DSCN3784
Artichoke leaf with hail damage

The large artichoke leaves got a lot of holes in them. Still, I don’t expect it’ll influence the harvest.

DSCN3781
Lettuce with hail damage

The lettuce probably had the worst damage to their fragile leaves. Plants are still young, and new leaved will grow perfect. Slugs are a greater threat to them.

DSCN3779
Melon seedling and hail

I’m most troubled by the few melon seedlings. I sowed the melons on 5th. of June, with a perfect warm and sunny weather forecast. The forecast was wrong, weather cold, and indoor we had to heat the house and dress warmly. The very few seedling I found cuddled with ice balls! If I harvest any outdoor melons this year, it’s a small miracle. And if they have useful seeds, my melon breeding work is doing better than I could hope for. Probably just a dream.

DSCN3780
Spruce and hail

Decorative they were, the hails by the sheared Norway spruce.
All in all a great experience of weather and garden.


Flattr this

DSCN1959
Watermelon ‘White Seeded Besvirino Assyrian Watermelon’ (Citrullus lanatus)

This year I had four watermelon plants in the greenhouse, each providing a single watermelon. Three of the ‘White Seeded Besvirino Assyrian Watermelon’. I aquired it some years ago from a christian-assyrian refugee settled in Sweden. This year it didn’t grow as big or ripe as red as first time I grew it. Probably because of the rainy august. To my surprise it was just as sweet, crisp and juicy as last time. The seeds of this variety is also used, roasted with salt as a snack. Some seedsavers tasted it, and they preferred the large seeds to the small and undeveloped seeds of the modern seedless varieties, as the large seeds are much more easy to spit out. Should be great for a watermelon spitting contest.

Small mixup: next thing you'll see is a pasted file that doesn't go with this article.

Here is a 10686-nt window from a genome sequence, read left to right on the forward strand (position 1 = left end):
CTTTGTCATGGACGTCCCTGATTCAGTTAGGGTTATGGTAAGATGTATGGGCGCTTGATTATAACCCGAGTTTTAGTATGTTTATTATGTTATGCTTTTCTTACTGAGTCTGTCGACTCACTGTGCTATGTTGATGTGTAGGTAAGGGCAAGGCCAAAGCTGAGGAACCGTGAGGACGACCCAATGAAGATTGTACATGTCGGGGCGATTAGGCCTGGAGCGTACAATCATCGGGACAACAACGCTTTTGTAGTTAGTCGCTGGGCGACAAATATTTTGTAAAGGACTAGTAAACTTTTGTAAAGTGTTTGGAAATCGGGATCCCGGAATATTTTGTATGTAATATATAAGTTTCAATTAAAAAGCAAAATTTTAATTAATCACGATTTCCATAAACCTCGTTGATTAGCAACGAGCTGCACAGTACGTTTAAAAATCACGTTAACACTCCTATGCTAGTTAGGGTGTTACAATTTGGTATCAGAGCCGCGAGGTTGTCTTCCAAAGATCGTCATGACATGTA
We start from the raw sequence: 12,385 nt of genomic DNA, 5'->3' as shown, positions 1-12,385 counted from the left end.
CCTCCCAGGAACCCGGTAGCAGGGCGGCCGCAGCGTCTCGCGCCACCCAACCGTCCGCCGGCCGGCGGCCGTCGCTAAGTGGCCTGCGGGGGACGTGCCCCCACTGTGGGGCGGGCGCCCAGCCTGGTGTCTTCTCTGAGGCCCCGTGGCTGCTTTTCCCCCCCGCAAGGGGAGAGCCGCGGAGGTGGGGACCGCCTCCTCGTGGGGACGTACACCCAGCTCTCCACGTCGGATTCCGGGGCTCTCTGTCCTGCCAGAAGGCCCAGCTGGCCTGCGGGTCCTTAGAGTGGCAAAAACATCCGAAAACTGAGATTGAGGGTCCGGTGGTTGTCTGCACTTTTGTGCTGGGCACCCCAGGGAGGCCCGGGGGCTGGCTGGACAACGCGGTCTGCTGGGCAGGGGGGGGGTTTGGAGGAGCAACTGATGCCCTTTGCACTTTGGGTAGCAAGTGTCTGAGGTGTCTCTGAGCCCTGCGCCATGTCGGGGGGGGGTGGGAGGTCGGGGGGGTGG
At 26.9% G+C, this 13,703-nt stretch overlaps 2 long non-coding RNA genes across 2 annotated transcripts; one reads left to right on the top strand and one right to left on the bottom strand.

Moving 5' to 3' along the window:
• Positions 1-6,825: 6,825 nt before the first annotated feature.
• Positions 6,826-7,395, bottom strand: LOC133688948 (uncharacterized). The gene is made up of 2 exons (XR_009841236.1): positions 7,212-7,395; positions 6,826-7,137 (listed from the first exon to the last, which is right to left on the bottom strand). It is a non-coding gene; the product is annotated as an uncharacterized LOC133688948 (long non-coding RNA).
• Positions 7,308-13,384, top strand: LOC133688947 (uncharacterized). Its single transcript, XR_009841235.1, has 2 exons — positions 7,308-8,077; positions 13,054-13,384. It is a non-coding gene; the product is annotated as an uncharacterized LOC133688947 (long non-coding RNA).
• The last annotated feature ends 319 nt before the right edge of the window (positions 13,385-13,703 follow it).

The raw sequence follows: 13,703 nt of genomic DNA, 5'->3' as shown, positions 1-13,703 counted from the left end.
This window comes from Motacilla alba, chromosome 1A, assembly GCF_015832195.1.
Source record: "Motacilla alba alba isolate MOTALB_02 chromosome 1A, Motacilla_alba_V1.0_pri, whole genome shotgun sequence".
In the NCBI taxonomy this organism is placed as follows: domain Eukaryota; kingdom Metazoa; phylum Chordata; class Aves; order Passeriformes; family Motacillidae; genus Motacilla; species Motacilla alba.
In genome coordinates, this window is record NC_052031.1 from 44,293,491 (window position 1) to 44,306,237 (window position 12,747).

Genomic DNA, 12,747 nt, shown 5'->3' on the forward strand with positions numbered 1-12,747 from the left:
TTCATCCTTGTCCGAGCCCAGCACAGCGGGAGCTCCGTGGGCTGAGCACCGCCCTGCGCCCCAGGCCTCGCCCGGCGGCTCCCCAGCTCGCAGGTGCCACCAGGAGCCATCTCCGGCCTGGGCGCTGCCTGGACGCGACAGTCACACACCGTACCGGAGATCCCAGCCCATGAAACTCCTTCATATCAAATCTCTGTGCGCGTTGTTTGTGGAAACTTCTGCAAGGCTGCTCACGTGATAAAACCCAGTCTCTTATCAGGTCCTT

DSCN1925
Watermelon ‘Sugar Baby’ (Citrullus lanatus)

For comparison I also had ‘Sugar Baby’ in the greenhouse. It’s the seedrack variety around here. I didn’t grow quite as well, but ripened a week earlier. It was a plant bought at the nursery (last minute idea to compare), not completely fair to compare. It was more close to being truly ripe, but tasted no better than ‘White Seeded Besvirino Assyrian Watermelon’.

As ‘White Seeded Besvirino Assyrian Watermelon’ are rare, I have to grow the seeds myself. It’s actually easy, as the seeds are ready for drying when I spit them out savouring the watermelon. To avoid ‘Sugar Baby’ becoming the father, I picked all its male flowers before they opened (one of these small jobs one have to be particular about). This also lead to all seeds in ‘Sugar Baby’ to be crossed with ‘White Seeded Besvirino Assyrian Watermelon’. Possibly an interesting cross. First generation (F1) might have unique properties, but the will recombine in future generations. If growing out a lot of F2 generation seeds, I might be lucky to select a new varity worth growing, by selecting in further generations. If the first generation is excellent, I might grow it for years, before starting to grow next generation.